Common cold: Causes, symptoms and Treatment at home
What is a common cold?
"The common cold is a viral infection of your nose and throat (upper respiratory tract). It's usually harmless, although it might not feel that way.
Many types of viruses can cause a common cold." Mayoclinic.org cited in Common Cold.
The difference between a cold and the flu?
The common cold and the flu may seem very similar at first. They are indeed both respiratory illnesses and can cause similar symptoms. However, different viruses cause these two conditions, and your symptoms will gradually help you differentiate between the two.
Both a cold and the flu share a few common symptoms. People with either illness often experience:
- a runny or stuffy nose
- body aches
- general fatigue.
As a rule, flu symptoms are more severe than cold symptoms.
Another distinct difference between the two is how serious they are. Colds rarely cause additional health conditions or problems. The flu, however, can lead to sinus and ear infections, pneumonia, and sepsis.
To determine whether your symptoms are from a cold or from the flu, you need to see your doctor. Your doctor will run tests that can help determine what’s behind your symptoms.
*If your doctor diagnoses a cold, you’ll likely only need to treat your symptoms until the virus has had a chance to run its course. These treatments can include using over-the-counter (OTC) cold medications, staying hydrated, and getting plenty of rest.
*If you have the flu, you may benefit from taking an OTC flu medicine early in the virus’ cycle. Rest and hydration are also very beneficial for people with the flu. Much like the common cold, the flu just needs time to work its way through your body.
The causes of common cold
More than 200 different viruses are known to cause the symptoms of the common cold. Some, such as the rhinoviruses, seldom produce serious illnesses.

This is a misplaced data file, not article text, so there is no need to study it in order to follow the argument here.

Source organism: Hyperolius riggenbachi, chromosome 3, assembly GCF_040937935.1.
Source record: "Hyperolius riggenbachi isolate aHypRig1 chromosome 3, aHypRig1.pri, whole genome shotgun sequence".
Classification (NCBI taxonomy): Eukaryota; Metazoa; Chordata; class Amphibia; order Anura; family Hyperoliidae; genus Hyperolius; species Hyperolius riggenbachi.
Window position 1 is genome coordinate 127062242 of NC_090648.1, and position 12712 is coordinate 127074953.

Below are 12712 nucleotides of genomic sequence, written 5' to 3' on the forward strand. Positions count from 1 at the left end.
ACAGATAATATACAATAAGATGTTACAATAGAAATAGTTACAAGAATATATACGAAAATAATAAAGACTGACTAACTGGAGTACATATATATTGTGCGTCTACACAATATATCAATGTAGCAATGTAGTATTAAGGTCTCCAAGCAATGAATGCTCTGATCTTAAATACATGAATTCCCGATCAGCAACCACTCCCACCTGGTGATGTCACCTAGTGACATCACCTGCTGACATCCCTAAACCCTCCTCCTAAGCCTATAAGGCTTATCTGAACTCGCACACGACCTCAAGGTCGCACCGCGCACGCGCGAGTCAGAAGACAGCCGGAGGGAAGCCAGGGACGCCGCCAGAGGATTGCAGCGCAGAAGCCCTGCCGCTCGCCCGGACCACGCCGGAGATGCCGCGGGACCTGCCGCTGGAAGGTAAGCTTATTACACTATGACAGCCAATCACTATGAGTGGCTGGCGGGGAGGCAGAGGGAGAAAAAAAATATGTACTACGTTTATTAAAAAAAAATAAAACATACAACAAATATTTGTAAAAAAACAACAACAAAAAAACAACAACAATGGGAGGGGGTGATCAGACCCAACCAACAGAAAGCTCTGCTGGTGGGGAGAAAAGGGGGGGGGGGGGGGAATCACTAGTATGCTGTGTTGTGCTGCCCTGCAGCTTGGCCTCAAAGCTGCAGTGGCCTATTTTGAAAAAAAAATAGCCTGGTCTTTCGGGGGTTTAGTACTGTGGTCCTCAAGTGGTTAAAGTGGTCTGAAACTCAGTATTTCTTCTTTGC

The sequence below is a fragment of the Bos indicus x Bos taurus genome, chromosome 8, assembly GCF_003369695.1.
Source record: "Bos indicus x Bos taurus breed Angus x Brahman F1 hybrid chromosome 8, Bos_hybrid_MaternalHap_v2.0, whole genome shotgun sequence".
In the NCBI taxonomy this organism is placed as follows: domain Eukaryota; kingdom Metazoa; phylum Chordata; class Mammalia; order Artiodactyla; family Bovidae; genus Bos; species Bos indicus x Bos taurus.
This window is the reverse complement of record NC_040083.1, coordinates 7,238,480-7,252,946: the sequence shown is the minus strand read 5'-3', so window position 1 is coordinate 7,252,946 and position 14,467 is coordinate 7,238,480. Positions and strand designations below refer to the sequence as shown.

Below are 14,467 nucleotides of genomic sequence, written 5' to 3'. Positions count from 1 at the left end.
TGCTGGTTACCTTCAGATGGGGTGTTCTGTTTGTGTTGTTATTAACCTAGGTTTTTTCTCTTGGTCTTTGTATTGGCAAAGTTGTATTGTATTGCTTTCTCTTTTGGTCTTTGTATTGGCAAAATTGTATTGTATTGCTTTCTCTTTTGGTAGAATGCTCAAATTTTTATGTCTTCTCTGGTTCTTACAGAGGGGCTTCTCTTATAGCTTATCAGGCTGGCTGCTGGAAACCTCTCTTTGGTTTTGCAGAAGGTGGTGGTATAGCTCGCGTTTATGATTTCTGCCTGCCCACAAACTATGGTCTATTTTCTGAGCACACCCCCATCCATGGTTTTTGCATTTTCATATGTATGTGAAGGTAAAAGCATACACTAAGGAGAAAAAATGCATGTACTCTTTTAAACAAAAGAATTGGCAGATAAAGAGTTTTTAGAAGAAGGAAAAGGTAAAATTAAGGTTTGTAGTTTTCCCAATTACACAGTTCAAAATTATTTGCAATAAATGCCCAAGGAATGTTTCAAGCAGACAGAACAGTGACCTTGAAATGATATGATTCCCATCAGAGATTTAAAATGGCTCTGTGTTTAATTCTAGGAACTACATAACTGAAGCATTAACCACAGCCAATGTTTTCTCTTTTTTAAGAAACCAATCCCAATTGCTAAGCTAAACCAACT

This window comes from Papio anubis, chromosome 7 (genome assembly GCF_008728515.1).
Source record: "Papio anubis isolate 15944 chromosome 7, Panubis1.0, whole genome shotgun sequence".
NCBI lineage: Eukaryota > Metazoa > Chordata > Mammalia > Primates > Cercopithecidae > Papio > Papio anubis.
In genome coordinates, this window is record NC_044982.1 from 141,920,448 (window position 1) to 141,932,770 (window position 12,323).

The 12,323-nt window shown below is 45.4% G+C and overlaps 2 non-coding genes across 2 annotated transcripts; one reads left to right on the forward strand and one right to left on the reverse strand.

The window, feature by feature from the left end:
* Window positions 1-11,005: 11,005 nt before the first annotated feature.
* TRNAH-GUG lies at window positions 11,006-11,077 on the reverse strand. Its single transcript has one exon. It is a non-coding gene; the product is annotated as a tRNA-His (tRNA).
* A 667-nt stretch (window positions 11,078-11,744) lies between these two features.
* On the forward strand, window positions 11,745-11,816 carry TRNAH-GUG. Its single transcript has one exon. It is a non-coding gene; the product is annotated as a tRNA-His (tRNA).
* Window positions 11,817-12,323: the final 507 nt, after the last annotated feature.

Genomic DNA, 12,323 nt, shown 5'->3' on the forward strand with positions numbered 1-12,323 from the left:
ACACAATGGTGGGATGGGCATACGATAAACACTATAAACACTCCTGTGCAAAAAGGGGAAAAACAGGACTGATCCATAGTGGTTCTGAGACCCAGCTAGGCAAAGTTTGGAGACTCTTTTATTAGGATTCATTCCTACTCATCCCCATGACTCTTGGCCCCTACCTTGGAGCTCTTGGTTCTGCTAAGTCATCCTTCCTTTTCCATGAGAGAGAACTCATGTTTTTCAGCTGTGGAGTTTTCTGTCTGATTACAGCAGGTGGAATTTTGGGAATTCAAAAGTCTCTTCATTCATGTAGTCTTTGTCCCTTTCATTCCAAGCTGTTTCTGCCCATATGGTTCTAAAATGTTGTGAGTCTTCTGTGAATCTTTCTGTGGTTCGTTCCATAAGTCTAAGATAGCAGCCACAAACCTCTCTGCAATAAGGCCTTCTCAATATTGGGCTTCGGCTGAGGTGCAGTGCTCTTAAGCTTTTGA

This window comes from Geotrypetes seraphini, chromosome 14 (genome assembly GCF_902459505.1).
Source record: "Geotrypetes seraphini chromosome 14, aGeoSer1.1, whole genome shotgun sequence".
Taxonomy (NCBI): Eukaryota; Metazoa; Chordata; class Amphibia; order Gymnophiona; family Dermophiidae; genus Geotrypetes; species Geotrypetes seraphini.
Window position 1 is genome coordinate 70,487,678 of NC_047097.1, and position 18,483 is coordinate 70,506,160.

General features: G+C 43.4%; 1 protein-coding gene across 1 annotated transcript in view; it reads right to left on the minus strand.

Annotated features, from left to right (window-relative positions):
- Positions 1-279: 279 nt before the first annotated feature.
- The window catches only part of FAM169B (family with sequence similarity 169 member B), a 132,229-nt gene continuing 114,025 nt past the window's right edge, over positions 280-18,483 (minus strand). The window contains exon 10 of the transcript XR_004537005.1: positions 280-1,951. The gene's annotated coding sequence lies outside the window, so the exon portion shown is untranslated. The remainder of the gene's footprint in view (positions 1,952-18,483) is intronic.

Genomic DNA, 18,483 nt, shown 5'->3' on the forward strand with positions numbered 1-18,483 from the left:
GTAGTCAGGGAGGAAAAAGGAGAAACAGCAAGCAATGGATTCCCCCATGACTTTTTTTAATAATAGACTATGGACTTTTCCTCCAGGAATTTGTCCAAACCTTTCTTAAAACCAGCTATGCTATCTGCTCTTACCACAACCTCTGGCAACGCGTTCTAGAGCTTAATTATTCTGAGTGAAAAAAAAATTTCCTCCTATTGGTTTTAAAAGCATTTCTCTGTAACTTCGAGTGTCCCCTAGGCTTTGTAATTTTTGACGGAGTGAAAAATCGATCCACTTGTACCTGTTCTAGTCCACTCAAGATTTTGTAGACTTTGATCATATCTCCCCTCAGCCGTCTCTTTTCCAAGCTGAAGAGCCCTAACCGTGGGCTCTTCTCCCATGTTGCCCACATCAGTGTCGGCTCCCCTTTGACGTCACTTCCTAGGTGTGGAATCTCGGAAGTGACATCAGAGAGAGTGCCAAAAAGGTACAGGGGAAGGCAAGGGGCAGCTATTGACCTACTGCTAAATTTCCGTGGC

Others, such as parainfluenza and respiratory syncytial virus, produce mild infections in adults but can precipitate severe lower respiratory infections in young children.
Rhinoviruses (from the Greek rhin, meaning "nose") cause an estimated 30 to 35 percent of all adult colds, and are most active in early fall, spring and summer. More than 110 distinct rhinovirus types have been identified. These agents grow best at temperatures of 33 degrees Celsius [about 91 degrees Fahrenheit (F)], the temperature of the human nasal mucosa.
Coronaviruses are believed to cause a large percentage of all adult colds. They induce colds primarily in the winter and early spring. Of the more than 30 isolated strains, three or four infect humans. The importance of coronaviruses as causative agents is hard to assess because, unlike rhinoviruses, they are difficult to grow in the laboratory.
Approximately 10 to 15 percent of adult colds are caused by viruses also responsible for other, more severe illnesses: adenoviruses, coxsackieviruses, echoviruses, orthomyxoviruses (including influenza A and B viruses), paramyxoviruses (including several parainfluenza viruses), respiratory syncytial virus and enteroviruses.